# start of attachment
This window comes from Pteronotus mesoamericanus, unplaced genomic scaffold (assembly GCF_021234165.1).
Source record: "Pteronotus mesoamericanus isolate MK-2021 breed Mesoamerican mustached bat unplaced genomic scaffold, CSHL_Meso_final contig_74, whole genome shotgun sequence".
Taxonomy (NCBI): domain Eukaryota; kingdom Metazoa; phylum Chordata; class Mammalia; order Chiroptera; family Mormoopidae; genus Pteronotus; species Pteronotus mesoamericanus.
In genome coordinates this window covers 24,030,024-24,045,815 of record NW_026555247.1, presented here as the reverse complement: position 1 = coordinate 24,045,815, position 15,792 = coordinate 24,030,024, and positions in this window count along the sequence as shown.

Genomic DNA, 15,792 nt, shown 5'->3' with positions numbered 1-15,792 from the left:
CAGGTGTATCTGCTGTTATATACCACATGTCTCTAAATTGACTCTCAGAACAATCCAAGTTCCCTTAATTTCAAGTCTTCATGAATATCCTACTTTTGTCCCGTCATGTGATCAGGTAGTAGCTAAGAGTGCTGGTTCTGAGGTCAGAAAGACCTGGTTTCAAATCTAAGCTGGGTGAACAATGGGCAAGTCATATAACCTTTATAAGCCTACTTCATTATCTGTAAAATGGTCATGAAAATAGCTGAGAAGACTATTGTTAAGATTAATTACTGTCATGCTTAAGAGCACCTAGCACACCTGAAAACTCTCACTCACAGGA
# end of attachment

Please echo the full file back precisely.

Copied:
This window comes from Pteronotus mesoamericanus, unplaced genomic scaffold (assembly GCF_021234165.1).
Source record: "Pteronotus mesoamericanus isolate MK-2021 breed Mesoamerican mustached bat unplaced genomic scaffold, CSHL_Meso_final contig_74, whole genome shotgun sequence".
Taxonomy (NCBI): domain Eukaryota; kingdom Metazoa; phylum Chordata; class Mammalia; order Chiroptera; family Mormoopidae; genus Pteronotus; species Pteronotus mesoamericanus.
In genome coordinates this window covers 24,030,024-24,045,815 of record NW_026555247.1, presented here as the reverse complement: position 1 = coordinate 24,045,815, position 15,792 = coordinate 24,030,024, and positions in this window count along the sequence as shown.

Genomic DNA, 15,792 nt, shown 5'->3' with positions numbered 1-15,792 from the left:
CAGGTGTATCTGCTGTTATATACCACATGTCTCTAAATTGACTCTCAGAACAATCCAAGTTCCCTTAATTTCAAGTCTTCATGAATATCCTACTTTTGTCCCGTCATGTGATCAGGTAGTAGCTAAGAGTGCTGGTTCTGAGGTCAGAAAGACCTGGTTTCAAATCTAAGCTGGGTGAACAATGGGCAAGTCATATAACCTTTATAAGCCTACTTCATTATCTGTAAAATGGTCATGAAAATAGCTGAGAAGACTATTGTTAAGATTAATTACTGTCATGCTTAAGAGCACCTAGCACACCTGAAAACTCTCACTCACAGGA